As the business marks the 40th anniversary in 2024, however, Covid-19 and its aftermath has brought dramatic change in the business and how it operates now and into the future.

 “What is really interesting is that there aren’t many opportunities in life when you learn culture changes in companies. I believe we already had a good culture, but sometimes seismic shifts and hits come to push it even further in one direction or the other. The pandemic was probably a cloud with a silver lining because it meant that I built a very good team here. Everybody within the company knew what was happening and what was expected of them, they recognized life was difficult and they stepped up.”

 Availing safe and nutritious products

 The Food Business Africa team had a rare glimpse into Kenchic’s operations during visits to the breeder’s farm, hatchery, broiler farm and processing plant to showcase the company’s focus on safety, animal welfare and sustainability.

 The company was more than willing to grant us the opportunity to visit the facilities, which are located in various locations around Nairobi and Thika.

 “At Kenchic, we are passionate about producing trustworthy sustainable food. It’s a story we need to tell very clearly because there’s quite a lot of misconception that when you’re a large producer, you are potentially producing it the wrong way.”

 The company has invested millions of dollars in establishing a one-of-a-kind integrated poultry processing infrastructure that allows it to have 100% control over its value chain, from the farms where chickens are bred and raised to the factory where processing is done. It describes this as the “Farm to Fork Journey.”

 “Our Farm to Fork journey starts from the breeder farms, where we obtain the eggs, and continues to the hatchery, where we acquire day-old chicks. These chicks are then raised in our farms and selected contract farmers. The chickens ultimately reach the processing plant, where they are processed into a variety of chicken meat products,” explains Philip Maina, Chief Commercial Officer. “The process is fully integrated, starting from the grandparent stock and extending all the way to the final products.”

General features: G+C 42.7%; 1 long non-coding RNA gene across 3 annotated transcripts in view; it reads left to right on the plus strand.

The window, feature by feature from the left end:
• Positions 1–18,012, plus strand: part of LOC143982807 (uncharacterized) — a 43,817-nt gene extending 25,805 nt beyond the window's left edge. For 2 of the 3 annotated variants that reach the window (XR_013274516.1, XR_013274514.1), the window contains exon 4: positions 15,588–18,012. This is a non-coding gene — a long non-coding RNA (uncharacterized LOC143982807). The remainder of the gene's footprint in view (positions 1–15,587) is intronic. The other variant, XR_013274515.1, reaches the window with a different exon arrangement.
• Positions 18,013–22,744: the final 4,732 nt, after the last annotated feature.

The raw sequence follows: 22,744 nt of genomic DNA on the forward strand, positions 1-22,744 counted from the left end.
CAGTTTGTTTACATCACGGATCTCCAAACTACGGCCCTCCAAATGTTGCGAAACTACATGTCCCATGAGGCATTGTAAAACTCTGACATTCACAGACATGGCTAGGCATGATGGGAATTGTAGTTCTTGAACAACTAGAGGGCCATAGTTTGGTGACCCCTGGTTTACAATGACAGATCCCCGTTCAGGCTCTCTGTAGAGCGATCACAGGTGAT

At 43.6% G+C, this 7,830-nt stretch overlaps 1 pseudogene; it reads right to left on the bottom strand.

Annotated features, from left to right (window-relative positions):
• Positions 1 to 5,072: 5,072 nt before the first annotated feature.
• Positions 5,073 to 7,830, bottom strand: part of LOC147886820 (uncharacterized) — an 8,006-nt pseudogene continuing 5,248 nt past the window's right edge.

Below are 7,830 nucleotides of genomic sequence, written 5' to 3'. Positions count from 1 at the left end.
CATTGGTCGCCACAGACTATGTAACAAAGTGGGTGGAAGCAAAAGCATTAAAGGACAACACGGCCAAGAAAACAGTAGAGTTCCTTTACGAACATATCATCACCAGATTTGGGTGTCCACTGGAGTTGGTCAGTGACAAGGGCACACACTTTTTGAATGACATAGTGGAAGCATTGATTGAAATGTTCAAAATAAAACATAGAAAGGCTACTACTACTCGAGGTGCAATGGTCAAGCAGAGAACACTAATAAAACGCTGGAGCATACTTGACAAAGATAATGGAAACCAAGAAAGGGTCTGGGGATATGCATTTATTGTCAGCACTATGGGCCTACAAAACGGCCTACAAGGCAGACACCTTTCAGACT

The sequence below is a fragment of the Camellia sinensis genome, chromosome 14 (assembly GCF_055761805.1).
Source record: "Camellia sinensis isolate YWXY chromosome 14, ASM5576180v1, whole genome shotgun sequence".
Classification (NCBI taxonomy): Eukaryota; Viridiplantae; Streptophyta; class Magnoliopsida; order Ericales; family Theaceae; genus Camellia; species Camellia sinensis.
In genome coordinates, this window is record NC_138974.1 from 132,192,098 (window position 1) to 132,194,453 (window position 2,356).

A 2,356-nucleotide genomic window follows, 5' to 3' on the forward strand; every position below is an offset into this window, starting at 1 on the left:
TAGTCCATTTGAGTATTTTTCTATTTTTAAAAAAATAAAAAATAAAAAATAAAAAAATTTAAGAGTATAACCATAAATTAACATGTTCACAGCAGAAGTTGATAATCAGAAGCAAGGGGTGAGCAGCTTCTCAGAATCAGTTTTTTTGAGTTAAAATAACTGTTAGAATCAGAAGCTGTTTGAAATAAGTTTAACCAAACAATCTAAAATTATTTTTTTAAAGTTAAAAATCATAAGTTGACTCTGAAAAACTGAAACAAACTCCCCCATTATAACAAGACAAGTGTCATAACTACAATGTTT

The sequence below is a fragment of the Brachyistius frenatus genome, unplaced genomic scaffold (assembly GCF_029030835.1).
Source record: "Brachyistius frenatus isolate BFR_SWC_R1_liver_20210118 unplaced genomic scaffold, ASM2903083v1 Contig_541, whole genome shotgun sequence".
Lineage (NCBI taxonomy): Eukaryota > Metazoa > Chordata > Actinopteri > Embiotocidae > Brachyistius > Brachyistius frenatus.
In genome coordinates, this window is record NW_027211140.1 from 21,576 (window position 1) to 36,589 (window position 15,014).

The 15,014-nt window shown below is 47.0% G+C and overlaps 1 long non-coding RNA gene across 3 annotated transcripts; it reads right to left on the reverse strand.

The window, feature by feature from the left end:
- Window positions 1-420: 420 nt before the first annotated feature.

Getting it right from the start to the end

 The company has implemented strict biosecurity measures at the hatchery and brooder farms, specifically aimed at reducing the probability of introducing or spreading any potential pathogens that could harm the birds.

 These measures include locating the farms in low-density areas away from major towns and implementing access restrictions.

The poultry producer does much more than simply provide farmers with healthy day-old chicks. “We also train farmers and teach them how to commercially raise chickens,” Jim explains. “Our training includes classes on constructing a properly dimensioned house, brooding, feeding, watering, as well as disease management and the benefits of vaccination.”

About 20,000 farmers have benefited from Kenchic’s day-old chicks, while it maintains active contact with approximately 6,000 of these farmers. A significant number of the chicks are usually destined for broiler farms owned by Kenchic, which meets 40% of the processing factory’s demand.